New Legislation: California Privacy Rights Act (CPRA)
What is the CPRA?
The California Privacy Rights Act (CPRA) is a new law that goes into effect January 1st, 2023. While the CPRA is new legislation, it acts as an overlay to the California Consumer Privacy Act, which was established in 2020.
The CCPA was frequently criticized for a lack of enforcement, consumer rights, and vague expectations. The CPRA is an addendum and improves what has been established by the CCPA.
One of the changes of CPRA is the creation of Sensitive Personal Information (SPI). This applies to a resident's:
Social security number & driver's license number
Genetic & biometric data
Sexual orientation & behaviors
Race and ethnicity
Religious, political, philosophical beliefs
Consumers have increased rights regarding SPI compared to Personal Information (PI). Residents can have collected SPI disclosed to them and opt-out of SPI use.
Companies with a website must have a link titled "Do Not Sell or Share My Personal Information" and a link titled "Limit the Use of My Sensitive Personal Information".
Companies are encouraged to include a "single, clearly labeled link" that accomplishes both of these requirements, allowing consumers to opt-out of the sale of sharing of Personal Information and limit the use of SPI from a single click.
The California Consumer Privacy Act (CCPA) is a state privacy law that regulates how businesses are allowed to handle the personally identifiable information (PII) of California residents. The CCPA regulation provides consumers privacy rights relating to access, deletion, and sharing of their personal information that is collected by businesses.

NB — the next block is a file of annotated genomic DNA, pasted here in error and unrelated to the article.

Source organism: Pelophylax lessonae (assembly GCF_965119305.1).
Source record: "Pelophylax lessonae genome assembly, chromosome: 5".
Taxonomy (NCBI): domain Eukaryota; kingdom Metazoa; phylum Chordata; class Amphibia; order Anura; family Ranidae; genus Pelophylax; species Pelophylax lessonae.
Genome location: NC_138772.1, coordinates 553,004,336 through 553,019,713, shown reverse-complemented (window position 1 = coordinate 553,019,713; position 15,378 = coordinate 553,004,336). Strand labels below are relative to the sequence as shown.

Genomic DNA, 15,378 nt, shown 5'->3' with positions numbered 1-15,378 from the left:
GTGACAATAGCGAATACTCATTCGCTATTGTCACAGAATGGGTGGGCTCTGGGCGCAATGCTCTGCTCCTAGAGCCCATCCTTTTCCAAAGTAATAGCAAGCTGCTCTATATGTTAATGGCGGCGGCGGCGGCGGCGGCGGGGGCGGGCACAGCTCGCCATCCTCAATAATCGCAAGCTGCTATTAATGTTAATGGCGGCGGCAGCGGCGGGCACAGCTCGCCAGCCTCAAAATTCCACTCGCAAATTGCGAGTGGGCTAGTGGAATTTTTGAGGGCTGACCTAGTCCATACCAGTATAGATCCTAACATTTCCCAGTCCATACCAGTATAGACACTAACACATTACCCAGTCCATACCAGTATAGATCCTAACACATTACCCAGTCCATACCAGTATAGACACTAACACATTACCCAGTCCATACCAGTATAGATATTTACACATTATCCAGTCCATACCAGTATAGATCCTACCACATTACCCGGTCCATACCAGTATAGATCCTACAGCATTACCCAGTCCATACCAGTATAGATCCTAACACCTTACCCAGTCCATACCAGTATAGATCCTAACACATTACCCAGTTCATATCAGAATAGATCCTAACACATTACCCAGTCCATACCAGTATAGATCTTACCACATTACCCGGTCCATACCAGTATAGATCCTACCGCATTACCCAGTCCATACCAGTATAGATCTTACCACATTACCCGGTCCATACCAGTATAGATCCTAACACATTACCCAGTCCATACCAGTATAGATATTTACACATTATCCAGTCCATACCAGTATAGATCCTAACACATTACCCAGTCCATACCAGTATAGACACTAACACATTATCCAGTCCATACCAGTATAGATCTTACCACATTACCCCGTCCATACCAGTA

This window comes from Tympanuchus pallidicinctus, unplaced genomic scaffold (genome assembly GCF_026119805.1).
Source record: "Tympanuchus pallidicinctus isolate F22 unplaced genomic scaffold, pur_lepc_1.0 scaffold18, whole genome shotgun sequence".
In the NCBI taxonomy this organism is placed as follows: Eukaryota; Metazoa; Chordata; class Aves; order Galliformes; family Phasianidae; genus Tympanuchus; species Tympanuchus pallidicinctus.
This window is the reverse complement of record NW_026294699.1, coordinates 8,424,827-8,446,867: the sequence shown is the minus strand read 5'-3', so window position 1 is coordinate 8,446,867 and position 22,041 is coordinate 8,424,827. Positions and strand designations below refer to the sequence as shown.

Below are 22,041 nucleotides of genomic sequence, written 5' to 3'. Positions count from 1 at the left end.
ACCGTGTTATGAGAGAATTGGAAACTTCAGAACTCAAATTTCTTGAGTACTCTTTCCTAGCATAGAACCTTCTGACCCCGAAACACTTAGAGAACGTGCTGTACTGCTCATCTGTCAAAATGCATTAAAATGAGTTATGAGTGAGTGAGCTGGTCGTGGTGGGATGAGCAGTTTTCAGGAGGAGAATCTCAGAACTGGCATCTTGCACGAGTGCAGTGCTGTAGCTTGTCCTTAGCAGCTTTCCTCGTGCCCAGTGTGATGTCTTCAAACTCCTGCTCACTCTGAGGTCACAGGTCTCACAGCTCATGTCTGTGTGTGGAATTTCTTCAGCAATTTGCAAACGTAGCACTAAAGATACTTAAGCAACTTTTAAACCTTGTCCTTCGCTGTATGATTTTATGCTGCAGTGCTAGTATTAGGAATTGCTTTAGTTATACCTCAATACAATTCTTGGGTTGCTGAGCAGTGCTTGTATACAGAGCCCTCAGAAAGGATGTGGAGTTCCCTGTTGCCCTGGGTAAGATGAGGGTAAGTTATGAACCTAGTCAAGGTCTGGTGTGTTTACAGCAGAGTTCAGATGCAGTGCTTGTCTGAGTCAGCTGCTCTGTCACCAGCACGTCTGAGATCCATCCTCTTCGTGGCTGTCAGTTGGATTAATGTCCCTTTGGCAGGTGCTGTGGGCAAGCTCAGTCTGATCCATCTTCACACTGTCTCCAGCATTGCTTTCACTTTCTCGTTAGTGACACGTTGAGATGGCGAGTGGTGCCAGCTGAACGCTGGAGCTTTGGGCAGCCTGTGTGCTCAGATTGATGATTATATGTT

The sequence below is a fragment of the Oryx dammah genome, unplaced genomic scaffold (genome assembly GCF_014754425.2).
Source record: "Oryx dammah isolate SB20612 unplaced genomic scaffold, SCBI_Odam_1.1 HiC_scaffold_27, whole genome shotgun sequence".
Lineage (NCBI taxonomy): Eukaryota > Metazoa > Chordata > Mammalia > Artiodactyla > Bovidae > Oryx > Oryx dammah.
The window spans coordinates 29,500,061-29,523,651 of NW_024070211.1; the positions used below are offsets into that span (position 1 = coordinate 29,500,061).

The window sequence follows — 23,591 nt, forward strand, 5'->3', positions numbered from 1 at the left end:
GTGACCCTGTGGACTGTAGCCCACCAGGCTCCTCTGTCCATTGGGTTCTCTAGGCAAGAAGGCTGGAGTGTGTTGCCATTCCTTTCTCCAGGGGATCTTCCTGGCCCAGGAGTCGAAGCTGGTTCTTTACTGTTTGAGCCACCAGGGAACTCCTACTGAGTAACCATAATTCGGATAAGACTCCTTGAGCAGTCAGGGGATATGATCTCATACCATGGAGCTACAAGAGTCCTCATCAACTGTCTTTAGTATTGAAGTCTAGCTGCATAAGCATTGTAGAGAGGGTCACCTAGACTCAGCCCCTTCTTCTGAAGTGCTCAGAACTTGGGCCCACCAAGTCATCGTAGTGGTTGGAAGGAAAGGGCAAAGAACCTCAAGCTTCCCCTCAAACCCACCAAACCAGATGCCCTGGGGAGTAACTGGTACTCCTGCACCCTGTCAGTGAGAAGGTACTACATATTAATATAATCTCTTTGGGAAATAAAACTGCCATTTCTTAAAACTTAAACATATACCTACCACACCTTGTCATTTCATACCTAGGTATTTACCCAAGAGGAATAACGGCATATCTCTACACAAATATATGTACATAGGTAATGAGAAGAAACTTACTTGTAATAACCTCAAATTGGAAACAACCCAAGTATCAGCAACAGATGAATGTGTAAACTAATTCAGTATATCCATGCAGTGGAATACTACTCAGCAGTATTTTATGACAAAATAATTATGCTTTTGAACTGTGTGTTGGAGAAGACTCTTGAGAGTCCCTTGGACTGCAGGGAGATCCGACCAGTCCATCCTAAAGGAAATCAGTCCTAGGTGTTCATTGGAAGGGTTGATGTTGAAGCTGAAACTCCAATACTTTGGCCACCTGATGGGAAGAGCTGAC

This regulation changed how personal data of California residents are processed and requires companies that conduct business in California to implement structural changes to their privacy programs. Your business could be based anywhere, as long as your services are accessible in California, you could be covered by the CCPA and have to comply with the requirements.
Achieve CPRA Compliance
The CPRA covers consumers living in California and applies to organizations doing business in California or organizations with employees or contractors in the state that meet certain criteria. This also means that CPRA is enforceable across state lines.
The California Attorney-General can pursue CCPA civil penalties from any person that violates any section of the CCPA up to $7,500 per intentional violation or $2,500 per unintentional violation. CCPA also allows Californians to file suit against a business if their nonencrypted and nonredacted personal information is leaked, such as in a data breach.